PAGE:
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  • Writer's pictureTim Odagiri

Increasing Japan’s Birthrate Through Better English

English-language teaching

There is a very amusing skit by the late Japanese comedian Shimura Ken where he plays a befuddled high school English teacher assigned to a class full of native English speakers. When these clearly American students recite perfectly from the textbook, Shimura corrects their readings, reminding them, for example, that the word “father” is pronounced “faah-daah” in his class.

The sketch is both entertaining and insightful, a satire on the state of English-language education in Japan. The Japanese government, which manages school curricula nationwide, has promised to address deficiencies, primarily by introducing the language to younger students, but otherwise maintaining course goals. If you ask the general public about their goals, you will hear, “To be able to speak to foreigners,” or, “To be comfortable speaking English on a trip overseas.” But if you ask foreigners hired by school systems to help with these courses what the de facto goals are, the response would be more like, “To get better grades on the English portion of Japanese college entrance exams.”

Given the difficulty that typical Japanese have with everyday English content, I suspect these teaching assistants are correct. As such, even though the government will throw more money at schools to deliver English to younger students, it won’t do any good because the curriculum is not designed to meet the public’s goal of speaking English well with foreigners. It’s concerning, given how many decades and how many billions of yen the government has consumed trying to impart the language to the population. Even worse, it makes me convinced that the Kishida Administration’s announced plans for grappling with the declining birthrate will fall short.

The focus of the Prime Minister’s plan for dealing with declining population is to assist young families with the costs of raising children. His concern is admirable, and no doubt these programs will help some families to grow larger. But I predict that it will be a lot of money spent for little result. That’s because the key reason for birthrate decline is not primarily personal finances, but personal priorities. Affluence, not poverty, is more commonly linked to smaller families. When young people pursue social, domestic, and work plans that would be difficult with one or more children—or even a spouse—growing families take a backseat.

The only way that Japan can bring its natural population growth numbers back up is to make the public believe that that having children is one of the most important priorities for them and for society, even if it is a financial burden. And the most effective way to make the public believe that is to instill it in the nation’s youth during their formative years. Decisive, goal-oriented programs would need to be made a core part of the nation’s curriculum, supported by like-minded politicians, TV and film producers, journalists, and business leaders. If the entire nation speaks with one voice, the kids will hear it.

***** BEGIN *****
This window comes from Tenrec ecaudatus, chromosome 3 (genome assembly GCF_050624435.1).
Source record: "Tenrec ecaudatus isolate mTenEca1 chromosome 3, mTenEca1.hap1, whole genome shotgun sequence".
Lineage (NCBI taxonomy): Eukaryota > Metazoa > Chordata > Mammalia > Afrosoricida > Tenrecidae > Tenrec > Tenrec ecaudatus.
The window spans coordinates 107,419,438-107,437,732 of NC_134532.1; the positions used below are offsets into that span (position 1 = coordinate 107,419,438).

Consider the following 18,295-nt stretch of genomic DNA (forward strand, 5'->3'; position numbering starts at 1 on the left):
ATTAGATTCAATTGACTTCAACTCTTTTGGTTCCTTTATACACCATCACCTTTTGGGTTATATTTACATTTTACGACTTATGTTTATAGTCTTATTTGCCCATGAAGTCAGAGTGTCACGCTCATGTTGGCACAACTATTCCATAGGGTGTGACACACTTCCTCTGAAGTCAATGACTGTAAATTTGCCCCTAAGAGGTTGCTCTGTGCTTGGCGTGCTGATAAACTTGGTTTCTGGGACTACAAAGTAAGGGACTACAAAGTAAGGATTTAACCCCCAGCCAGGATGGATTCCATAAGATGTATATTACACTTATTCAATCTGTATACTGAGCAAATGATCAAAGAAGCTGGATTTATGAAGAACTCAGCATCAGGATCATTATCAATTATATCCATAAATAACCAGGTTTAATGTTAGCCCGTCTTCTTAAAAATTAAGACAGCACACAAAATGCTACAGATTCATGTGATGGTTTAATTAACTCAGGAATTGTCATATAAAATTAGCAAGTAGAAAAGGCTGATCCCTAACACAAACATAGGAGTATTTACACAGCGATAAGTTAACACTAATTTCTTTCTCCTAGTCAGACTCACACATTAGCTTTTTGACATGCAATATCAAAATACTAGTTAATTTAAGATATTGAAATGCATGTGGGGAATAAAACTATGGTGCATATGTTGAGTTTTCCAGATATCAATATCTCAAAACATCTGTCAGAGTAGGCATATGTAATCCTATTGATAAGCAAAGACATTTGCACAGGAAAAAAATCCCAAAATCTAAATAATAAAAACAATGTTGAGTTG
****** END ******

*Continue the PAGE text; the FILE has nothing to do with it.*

The situation with English-language training, however, makes me doubt whether this is possible. Japan has had ample time to redirect the focus of such courses from college exams to general communication, but it never made the switch. The nation has oodles of college graduates, few of whom would be comfortable in an English-speaking setting. If the government can’t do anything to improve the population’s English ability despite current investments, what hope does it have to impart the more important demographic knowledge that will stabilize the nation’s population?

Despite my concerns, if there is any country that can make such society-wide changes, it is Japan. By the will of its people, it transformed itself during both the Meiji and post-WWII eras, both to the amazement of the entire world. And it did so with smaller populations and fewer resources. This time around, it only needs to hammer out a few educational goals and dedicate itself to communicating those goals consistently over the next decade or two.

Japan already has a national curriculum capable of getting the word out. It also has a population of foreign supporters, immigrants who work both in and out of the school system, most of who have a passion for Japan and a desire to see its society thrive. These and other resources can make a difference if they are directed toward a national pro-family mindset. I don’t fault Kishida for his announced spending plans, despite the limited value they will likely bring. But if his administration really wants to turn the population numbers around, it’s time to get everyone on board with some clear national goals.

[Image Credits: ねこ魔人/]


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